The #1 Secret of Successful Healthy Eaters
- Mel’s weekly food pick: Riced Cauliflower
- Mel’s weekly recipe pick: Cauliflower Fried “Rice”
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OK, I won’t beat around the bush. The number one secret of those “gifted” individuals who are able to begin and stick to a healthy lifestyle is this:
They focus on the how of eating before the what.
Most people shoot straight for the food rules: what should I eat? And after about a week, where do they wind up? Back at square one, a little more confused, and looking for yet another solution.
The how of eating must come before the what, otherwise the mere whiff of an airport Cinnabon will be enough to lure you away from your healthy intentions. I’ve seen it happen a million times.
Enough of this ridiculousness already!
Don’t get me wrong, the what is important, but it’s always trumped by the how. Besides, the how is a much more natural place to begin…it’s where we started out as infants.
The how of eating: Being with your food
In my book Missing Peace, the how of eating is answered by Missing Peace #5: Return to Your Roots. It involves being fully present with your food while you eat it, a prerequisite of what it means to be a mindful and connected eater.
Mindful eating means:
- Eating in pure enjoyment and gratitude.
- Really tasting your food— appreciating the flavors, textures and aromas.
- Feeling the sensation of your body as it gently moves from ‘hungry’ to ‘satisfied’.
- Eliminating distractions like phone, email, texting, television, and yes, even reading.
Sound familiar? It should. These are all natural behaviors witnessed by observing an infant as she receives a breast or bottle.
Only when you are fully present with your food are you able to uncover and tap into your innate, fine-tuned ability to sense hunger and satiety (fullness). This ability is rooted deep within; you were born with this gift, and still harness it today.
Being with your food: Which TV are you watching?
When you eat, there are three possible “televisions” you can have before you.
The first plays movies of your past, the second shows scenes of the anticipated future, and the third looks like a television, but the screen is actually a mirror, reflecting back to you this very moment: you sitting down with your meal. Let’s call this one TV-Me.
Just like you can’t watch the movie ET without a box of tissues in hand (no you can’t!), TV-past and TV-future can spark certain emotions, causing you to ignore the yellow light of satiety, blow through the red one, and get a ticket…in the form of an over-satisfied belly.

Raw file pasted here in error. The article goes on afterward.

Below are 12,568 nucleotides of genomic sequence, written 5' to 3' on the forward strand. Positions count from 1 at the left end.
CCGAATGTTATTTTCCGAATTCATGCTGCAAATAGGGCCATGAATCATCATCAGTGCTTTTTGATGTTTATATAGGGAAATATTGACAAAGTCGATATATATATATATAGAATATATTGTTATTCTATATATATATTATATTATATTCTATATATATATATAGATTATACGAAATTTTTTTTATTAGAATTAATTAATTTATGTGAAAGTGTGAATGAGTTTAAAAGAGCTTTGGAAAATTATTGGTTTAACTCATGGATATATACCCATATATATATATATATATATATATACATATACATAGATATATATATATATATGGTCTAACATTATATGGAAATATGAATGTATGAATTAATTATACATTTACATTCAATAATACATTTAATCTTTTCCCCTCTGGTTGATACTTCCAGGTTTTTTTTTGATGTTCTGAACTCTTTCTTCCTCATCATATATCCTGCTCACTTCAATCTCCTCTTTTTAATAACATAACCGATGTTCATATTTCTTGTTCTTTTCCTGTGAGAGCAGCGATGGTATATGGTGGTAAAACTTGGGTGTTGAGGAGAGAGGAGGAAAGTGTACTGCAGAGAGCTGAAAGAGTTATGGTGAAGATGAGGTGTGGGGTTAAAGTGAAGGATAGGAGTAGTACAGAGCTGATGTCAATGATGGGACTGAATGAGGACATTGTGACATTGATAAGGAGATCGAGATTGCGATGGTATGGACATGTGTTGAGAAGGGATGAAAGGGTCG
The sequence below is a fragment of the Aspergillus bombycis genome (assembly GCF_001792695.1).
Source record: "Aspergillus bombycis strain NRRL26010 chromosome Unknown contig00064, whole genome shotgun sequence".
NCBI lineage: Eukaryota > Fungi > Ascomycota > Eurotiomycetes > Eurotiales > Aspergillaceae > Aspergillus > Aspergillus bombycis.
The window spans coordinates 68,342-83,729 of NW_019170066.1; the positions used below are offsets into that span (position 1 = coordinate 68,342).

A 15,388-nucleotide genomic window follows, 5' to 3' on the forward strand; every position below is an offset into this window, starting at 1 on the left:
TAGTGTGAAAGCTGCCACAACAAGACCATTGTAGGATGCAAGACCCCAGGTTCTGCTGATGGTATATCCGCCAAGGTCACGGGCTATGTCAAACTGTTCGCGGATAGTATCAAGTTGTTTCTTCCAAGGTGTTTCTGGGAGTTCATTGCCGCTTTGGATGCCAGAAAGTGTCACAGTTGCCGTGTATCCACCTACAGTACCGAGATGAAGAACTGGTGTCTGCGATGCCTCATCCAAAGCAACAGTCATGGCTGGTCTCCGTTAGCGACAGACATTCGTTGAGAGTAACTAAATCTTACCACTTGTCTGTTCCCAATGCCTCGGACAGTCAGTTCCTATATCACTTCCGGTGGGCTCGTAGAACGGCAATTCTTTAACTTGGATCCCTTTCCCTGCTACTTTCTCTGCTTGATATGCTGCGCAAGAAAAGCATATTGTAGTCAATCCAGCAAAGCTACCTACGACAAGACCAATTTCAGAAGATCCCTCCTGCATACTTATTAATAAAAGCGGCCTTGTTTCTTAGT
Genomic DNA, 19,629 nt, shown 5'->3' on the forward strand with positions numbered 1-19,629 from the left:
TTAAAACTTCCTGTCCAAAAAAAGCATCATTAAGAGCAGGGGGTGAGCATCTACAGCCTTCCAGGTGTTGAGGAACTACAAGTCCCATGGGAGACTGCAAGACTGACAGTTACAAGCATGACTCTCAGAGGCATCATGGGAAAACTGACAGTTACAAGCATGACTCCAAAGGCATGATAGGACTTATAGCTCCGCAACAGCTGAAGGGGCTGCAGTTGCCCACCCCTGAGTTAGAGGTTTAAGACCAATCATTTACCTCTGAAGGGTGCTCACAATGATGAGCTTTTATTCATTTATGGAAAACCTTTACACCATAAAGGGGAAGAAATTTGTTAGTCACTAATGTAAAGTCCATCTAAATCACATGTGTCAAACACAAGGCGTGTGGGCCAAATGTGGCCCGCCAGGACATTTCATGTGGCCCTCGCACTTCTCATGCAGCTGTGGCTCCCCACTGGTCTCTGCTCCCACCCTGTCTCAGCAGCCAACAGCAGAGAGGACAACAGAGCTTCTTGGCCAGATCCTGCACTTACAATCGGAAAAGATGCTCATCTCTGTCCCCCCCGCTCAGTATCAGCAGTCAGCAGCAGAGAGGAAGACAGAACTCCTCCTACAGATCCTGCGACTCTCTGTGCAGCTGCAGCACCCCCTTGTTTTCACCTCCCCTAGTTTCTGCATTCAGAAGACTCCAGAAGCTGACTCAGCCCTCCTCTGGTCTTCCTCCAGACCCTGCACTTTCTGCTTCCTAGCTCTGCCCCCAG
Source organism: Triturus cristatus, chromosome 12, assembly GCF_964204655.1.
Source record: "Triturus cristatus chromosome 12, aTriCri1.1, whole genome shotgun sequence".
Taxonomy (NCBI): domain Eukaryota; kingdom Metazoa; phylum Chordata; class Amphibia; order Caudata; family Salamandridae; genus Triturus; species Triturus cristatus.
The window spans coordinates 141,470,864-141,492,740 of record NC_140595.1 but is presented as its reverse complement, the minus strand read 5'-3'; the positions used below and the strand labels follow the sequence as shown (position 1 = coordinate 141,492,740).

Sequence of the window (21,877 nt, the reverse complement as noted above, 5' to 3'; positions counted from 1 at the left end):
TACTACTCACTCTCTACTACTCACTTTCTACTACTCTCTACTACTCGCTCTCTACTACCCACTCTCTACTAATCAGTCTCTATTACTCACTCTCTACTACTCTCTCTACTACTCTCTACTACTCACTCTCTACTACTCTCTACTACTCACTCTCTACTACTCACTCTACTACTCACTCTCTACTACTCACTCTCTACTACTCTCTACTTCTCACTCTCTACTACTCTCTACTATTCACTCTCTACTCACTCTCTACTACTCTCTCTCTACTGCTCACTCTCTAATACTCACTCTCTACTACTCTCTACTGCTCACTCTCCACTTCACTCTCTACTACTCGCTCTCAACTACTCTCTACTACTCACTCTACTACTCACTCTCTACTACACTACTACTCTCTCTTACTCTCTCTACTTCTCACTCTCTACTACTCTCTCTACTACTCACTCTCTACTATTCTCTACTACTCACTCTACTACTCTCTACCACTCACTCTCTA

Both can also evoke feelings of anxiety, depression, restlessness, anger, guilt, and resistance— all sensations we tend to soothe with comfort food (and I’m not talking chicken soup here!).
Understand, I am not suggesting you push your emotions away. In fact, being present with your food involves being with your emotions too: noting and feeling them, in the present moment. It’s part of the experience!
Remember, what you resist, persists. Nowhere is this more evident than with food. Burying your emotions will only strengthen their hold on you. Only when you shine the light of presence on them can darkness dissolve, and peace be found.
And if you’re doing this right, you may even discover that it’s not physical hunger you are trying to feed, but emotional hunger (or what I call “head-hunger”).
TV-Me: The only place to be
When you tune into TV-Me, you are choosing mindfulness over unconsciousness; peace over conflict. You observe only you, with your food, experiencing all that it has to offer with complete gratitude. You pay attention to your body as it receives the food and feel the reward of nourishment and satiety.
Watching any television other than TV-Me will pull you away from Home, into a fog and disconnected from your roots. It’s impossible to be fully present with your food.
Yes, the temptation to glance at what’s playing on the left or right will always be there, but it’s up to you to grab the remote, turn them off, and deactivate their power. And if they happened to “magically” turn on, take a breath, note the scene, and then move on to enjoy the rest of your meal in peace and presence.
You have what it takes to be a “gifted” eater
You have everything it takes to be one of those “gifted” and successful healthy eaters. So when you eat, just be with your food, in this moment and nowhere else! Because in this moment, with this breath, you really have no problems.
If you are tempted to challenge this statement, I invite you to think of a problem and then ask yourself if it’s tied to something in the past or future. The answer will always be yes.
Do the work and focus on the how.
The what is a piece of cake ? (figuratively speaking). ?
Mel’s weekly food pick:
An amazing alternative that works beautifully in virtually all recipes calling for rice.
Riced cauliflower is just what it sounds like, cauliflower that has been chopped into itty bitty pieces using either a box grater, food processor, or blender. You can certainly make it from scratch (try this recipe), or indulge in the convenience of fresh cauliflower rice in the produce department at your local grocery store.
Fresh cauliflower rice can be eaten raw in salads or cooked in a large skillet with a bit of olive or avocado oil and used in stir-fries or hot side dishes (see my recipe pick below for Cauliflower Fried “Rice”).
Cauliflower (along with kale, broccoli, arugula, cabbage, collard greens, and Brussels sprouts) is a cruciferous vegetable—a super powerful class of veggies that aids in boosting immune function, reducing inflammation, and balancing blood sugar. I make it a rule to eat at least one hefty dose of cruciferous vegetables every day. Cauliflower rice can help you do the same!
Mel’s weekly recipe pick:
Cauliflower Fried “Rice”